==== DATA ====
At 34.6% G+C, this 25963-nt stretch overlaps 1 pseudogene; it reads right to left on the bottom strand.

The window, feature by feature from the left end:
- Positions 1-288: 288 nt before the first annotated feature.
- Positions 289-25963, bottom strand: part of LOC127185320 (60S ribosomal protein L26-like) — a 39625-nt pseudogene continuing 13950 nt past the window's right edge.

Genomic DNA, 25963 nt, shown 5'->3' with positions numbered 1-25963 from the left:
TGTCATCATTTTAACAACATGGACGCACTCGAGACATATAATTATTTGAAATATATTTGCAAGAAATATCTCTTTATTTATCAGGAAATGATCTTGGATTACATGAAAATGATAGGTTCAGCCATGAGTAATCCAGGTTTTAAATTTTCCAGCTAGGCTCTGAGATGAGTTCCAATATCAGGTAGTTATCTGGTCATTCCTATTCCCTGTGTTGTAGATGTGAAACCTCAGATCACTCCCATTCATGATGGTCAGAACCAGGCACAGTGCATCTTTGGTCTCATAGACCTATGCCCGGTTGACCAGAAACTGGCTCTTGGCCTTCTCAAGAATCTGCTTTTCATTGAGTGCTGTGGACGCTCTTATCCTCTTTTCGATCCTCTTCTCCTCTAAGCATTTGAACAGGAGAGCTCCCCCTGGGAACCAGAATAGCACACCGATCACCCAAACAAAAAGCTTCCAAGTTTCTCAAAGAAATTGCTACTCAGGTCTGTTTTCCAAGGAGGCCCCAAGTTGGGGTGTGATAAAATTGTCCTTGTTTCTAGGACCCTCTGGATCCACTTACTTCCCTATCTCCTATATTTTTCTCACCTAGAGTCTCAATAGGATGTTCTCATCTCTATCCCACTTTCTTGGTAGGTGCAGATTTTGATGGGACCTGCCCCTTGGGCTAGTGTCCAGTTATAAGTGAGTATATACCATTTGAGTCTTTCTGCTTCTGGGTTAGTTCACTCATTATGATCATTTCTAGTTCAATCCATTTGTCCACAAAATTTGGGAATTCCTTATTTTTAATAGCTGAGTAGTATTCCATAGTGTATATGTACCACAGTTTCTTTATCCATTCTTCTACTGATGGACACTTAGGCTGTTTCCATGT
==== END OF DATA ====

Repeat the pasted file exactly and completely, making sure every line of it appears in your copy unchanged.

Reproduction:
At 34.6% G+C, this 25963-nt stretch overlaps 1 pseudogene; it reads right to left on the bottom strand.

The window, feature by feature from the left end:
- Positions 1-288: 288 nt before the first annotated feature.
- Positions 289-25963, bottom strand: part of LOC127185320 (60S ribosomal protein L26-like) — a 39625-nt pseudogene continuing 13950 nt past the window's right edge.

Genomic DNA, 25963 nt, shown 5'->3' with positions numbered 1-25963 from the left:
TGTCATCATTTTAACAACATGGACGCACTCGAGACATATAATTATTTGAAATATATTTGCAAGAAATATCTCTTTATTTATCAGGAAATGATCTTGGATTACATGAAAATGATAGGTTCAGCCATGAGTAATCCAGGTTTTAAATTTTCCAGCTAGGCTCTGAGATGAGTTCCAATATCAGGTAGTTATCTGGTCATTCCTATTCCCTGTGTTGTAGATGTGAAACCTCAGATCACTCCCATTCATGATGGTCAGAACCAGGCACAGTGCATCTTTGGTCTCATAGACCTATGCCCGGTTGACCAGAAACTGGCTCTTGGCCTTCTCAAGAATCTGCTTTTCATTGAGTGCTGTGGACGCTCTTATCCTCTTTTCGATCCTCTTCTCCTCTAAGCATTTGAACAGGAGAGCTCCCCCTGGGAACCAGAATAGCACACCGATCACCCAAACAAAAAGCTTCCAAGTTTCTCAAAGAAATTGCTACTCAGGTCTGTTTTCCAAGGAGGCCCCAAGTTGGGGTGTGATAAAATTGTCCTTGTTTCTAGGACCCTCTGGATCCACTTACTTCCCTATCTCCTATATTTTTCTCACCTAGAGTCTCAATAGGATGTTCTCATCTCTATCCCACTTTCTTGGTAGGTGCAGATTTTGATGGGACCTGCCCCTTGGGCTAGTGTCCAGTTATAAGTGAGTATATACCATTTGAGTCTTTCTGCTTCTGGGTTAGTTCACTCATTATGATCATTTCTAGTTCAATCCATTTGTCCACAAAATTTGGGAATTCCTTATTTTTAATAGCTGAGTAGTATTCCATAGTGTATATGTACCACAGTTTCTTTATCCATTCTTCTACTGATGGACACTTAGGCTGTTTCCATGT